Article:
Abuse on social media platforms is an ongoing phenomena, one that’s largely a product of instant, easy access to hurl one’s thoughts or beliefs at a complete stranger. Twitter has earned a top spot in the public eye for rampant harassment that too frequently goes unchecked. Other online communities such as Reddit, have been criticized for nurturing the dark underbelly of human interaction, one that often veers into creepy, discriminatory, or misogynistic territory.
But while mainstream social media platforms tackle increased abuse on their sites, a new app Hyper may have already figured out the secret to creating a space with controversial content but little abuse.
According to Hyper’s co-creator Dan Frieber, a Brooklyn-based designer and developer, it all comes down to with whom users surround themselves or become surrounded by — the audience, or in social media, followers.
“If you look at the social networks that dominate that sphere, they’re all follower based. And that’s fine for people who want to build audiences around their content. But they become the same audience. Do people want to let the content speak for itself or do people want to engage?” Frieber said.
Hyper, which comes out of beta May 5, aims to be an Instagram-Reddit hybrid where users share pictures with one another within a certain topic space. The app allows users, aged 17 and up, to comment and like photos that populate its Reddit-esque forums under topics like #gamers or #tattoos, the more risque #sexy or #secrets where people expose intimate details about their insecurities and private lives.
People come to Hyper to share their private moments, an embarrassing thought or lonely truth, and “they don’t have to attach this to an intimate profile, they don’t have to worry about friends or family seeing it,” Frieber said.
Apps such as Yik Yak, Whisper and the now defunct Secret, have all been condemned for excessive bullying. Frieber believes that tendency is ingrained in an app’s design.
“The system of voting that we have actually takes care of the bullying comments, and if it gets out of control, we get rid of it,” through moderation, he said. “You hear about Yik Yak, you hear about Whisper and their bullying problem. Yik Yak deals with bullying because of what the audience is: It’s geo-based so there’s shared knowledge between users, like around schools. With Twitter and Instagram, the audience is your followers,” which means everyone is rallied around a person rather than an idea.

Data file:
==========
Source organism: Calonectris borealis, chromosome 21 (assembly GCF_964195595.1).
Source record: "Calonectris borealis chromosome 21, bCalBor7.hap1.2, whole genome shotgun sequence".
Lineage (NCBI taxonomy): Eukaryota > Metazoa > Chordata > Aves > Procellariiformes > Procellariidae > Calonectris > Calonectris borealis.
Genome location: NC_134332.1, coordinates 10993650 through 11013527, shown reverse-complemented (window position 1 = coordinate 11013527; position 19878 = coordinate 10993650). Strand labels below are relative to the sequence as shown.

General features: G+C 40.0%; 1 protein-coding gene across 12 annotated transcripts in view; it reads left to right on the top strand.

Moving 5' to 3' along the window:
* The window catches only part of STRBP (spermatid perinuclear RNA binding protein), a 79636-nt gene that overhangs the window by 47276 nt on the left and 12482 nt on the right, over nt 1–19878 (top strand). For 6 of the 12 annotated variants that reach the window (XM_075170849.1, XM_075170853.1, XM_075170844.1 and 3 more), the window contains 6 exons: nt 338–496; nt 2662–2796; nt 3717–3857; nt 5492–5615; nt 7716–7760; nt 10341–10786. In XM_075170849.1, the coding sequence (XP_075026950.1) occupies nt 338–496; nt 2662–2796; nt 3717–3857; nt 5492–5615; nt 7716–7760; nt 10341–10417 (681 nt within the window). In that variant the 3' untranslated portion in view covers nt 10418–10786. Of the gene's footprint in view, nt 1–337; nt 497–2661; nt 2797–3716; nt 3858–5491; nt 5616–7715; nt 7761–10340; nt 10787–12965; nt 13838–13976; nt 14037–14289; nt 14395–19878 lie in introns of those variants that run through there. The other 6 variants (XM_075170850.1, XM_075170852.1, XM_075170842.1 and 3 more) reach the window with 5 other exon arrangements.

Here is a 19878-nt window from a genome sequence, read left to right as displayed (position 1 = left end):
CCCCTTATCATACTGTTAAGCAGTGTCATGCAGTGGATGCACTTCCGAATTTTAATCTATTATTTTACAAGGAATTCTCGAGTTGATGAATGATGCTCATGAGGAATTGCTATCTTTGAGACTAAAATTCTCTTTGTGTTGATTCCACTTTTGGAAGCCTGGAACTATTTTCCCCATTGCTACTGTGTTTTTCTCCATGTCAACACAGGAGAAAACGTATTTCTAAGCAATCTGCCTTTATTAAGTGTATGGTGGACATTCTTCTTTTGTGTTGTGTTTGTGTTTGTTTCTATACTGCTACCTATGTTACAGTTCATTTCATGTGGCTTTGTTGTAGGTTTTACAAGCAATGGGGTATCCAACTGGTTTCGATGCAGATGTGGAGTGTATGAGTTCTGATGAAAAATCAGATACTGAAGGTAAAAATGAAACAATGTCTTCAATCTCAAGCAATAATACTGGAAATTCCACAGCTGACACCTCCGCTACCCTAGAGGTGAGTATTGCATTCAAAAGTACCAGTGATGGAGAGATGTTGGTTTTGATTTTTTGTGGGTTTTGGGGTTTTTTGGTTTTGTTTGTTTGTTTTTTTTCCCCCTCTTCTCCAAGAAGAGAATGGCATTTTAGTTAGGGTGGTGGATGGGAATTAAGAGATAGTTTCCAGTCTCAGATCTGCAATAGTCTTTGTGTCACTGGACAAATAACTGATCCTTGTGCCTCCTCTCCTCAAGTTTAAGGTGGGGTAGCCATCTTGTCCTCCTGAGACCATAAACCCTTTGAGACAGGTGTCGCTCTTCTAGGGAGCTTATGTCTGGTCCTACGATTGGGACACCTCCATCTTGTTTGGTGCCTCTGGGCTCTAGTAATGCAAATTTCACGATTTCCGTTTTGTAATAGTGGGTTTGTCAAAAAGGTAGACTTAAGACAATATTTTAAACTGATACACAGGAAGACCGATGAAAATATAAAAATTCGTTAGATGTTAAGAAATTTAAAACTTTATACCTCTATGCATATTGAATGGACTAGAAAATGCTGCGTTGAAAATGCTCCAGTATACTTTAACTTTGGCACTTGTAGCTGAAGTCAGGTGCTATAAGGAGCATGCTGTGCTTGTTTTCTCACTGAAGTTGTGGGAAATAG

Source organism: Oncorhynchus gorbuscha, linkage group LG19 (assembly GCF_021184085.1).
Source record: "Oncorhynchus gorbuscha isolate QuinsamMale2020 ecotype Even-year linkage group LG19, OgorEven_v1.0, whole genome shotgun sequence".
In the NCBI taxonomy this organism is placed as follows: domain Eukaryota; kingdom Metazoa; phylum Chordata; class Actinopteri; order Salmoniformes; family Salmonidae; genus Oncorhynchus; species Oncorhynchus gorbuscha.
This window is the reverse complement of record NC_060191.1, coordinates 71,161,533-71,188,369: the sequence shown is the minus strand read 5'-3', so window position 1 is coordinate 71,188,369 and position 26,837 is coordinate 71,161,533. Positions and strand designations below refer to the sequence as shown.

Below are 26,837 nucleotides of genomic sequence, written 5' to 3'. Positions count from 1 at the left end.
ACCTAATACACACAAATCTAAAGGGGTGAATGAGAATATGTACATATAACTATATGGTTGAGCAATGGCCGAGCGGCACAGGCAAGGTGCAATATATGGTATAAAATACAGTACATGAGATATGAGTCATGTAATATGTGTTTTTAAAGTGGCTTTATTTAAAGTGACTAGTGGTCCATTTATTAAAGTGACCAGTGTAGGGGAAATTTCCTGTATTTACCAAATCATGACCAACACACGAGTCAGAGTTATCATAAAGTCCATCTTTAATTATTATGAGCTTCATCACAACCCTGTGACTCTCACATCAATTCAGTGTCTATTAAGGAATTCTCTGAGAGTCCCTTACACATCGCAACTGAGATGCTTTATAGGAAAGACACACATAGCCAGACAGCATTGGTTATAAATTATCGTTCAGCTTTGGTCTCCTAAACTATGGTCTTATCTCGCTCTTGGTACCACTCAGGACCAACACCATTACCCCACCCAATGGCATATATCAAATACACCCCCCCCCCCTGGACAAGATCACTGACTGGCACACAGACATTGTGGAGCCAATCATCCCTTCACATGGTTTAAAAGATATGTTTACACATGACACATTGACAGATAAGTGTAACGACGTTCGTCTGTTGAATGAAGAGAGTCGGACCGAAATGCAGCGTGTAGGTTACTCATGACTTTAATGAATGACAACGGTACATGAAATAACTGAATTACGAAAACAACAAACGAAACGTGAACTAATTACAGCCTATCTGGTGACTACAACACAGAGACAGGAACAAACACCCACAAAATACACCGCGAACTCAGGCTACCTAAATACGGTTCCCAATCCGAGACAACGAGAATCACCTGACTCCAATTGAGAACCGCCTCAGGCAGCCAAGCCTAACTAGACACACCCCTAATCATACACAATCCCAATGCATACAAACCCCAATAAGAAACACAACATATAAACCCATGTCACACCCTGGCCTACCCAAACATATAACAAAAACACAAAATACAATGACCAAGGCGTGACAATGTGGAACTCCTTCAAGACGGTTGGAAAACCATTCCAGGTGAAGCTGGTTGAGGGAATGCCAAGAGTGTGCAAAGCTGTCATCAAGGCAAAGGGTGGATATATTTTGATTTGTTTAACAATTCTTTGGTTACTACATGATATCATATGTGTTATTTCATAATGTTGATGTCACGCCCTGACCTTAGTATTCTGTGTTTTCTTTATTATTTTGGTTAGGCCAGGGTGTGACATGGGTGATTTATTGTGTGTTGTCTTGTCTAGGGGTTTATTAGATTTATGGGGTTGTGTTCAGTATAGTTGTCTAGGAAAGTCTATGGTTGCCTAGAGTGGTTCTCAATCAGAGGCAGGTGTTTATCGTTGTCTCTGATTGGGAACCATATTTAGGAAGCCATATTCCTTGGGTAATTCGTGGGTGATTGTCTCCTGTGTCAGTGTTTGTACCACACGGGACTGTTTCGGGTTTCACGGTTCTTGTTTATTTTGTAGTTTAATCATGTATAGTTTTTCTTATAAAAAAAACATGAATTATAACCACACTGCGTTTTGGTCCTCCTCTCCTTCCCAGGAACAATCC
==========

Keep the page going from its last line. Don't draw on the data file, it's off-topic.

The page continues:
Posts are loaded in real-time and can get up-voted to the top or down-voted into oblivion. “You get these bad pockets of people and we just nip that in the bud. There was some anti-Semitism and racism early on. But those people don’t last. They can’t recruit a lot of people, they can’t be effective,” Frieber said. “As soon as you get in there to hate, it gets down-voted.”
Hyper is pseudonymous, meaning users can use their real identity or far from it. But the more people distance themselves from their real identity, the more people are honestly themselves. “If you choose to be more yourself, we tend to see more conservative posts. For those who take on a new identity, there’s an ability to express themselves more truly,” he said.
That atmosphere has made Hyper particularly LGBT-friendly with several posts focused on discovering or struggling with sexual identities or experiences. For example, someone might share a selfie and say they’re struggling with coming out, depression, or suicide. Where other forums might lead to hateful remarks, Hyper commenters are often supportive, frequently offering to talk one-on-one through other ephemeral apps like Kik or SnapChat.
That is not to say Hyper is devoid of negative comments, Frieber admits, bickering and disagreement happens but is largely self-regulated because connecting over a shared interest helps to mitigate it: “Our interests are what make us who we are, that’s who we actually are. When you connect people this way, it’s natural.”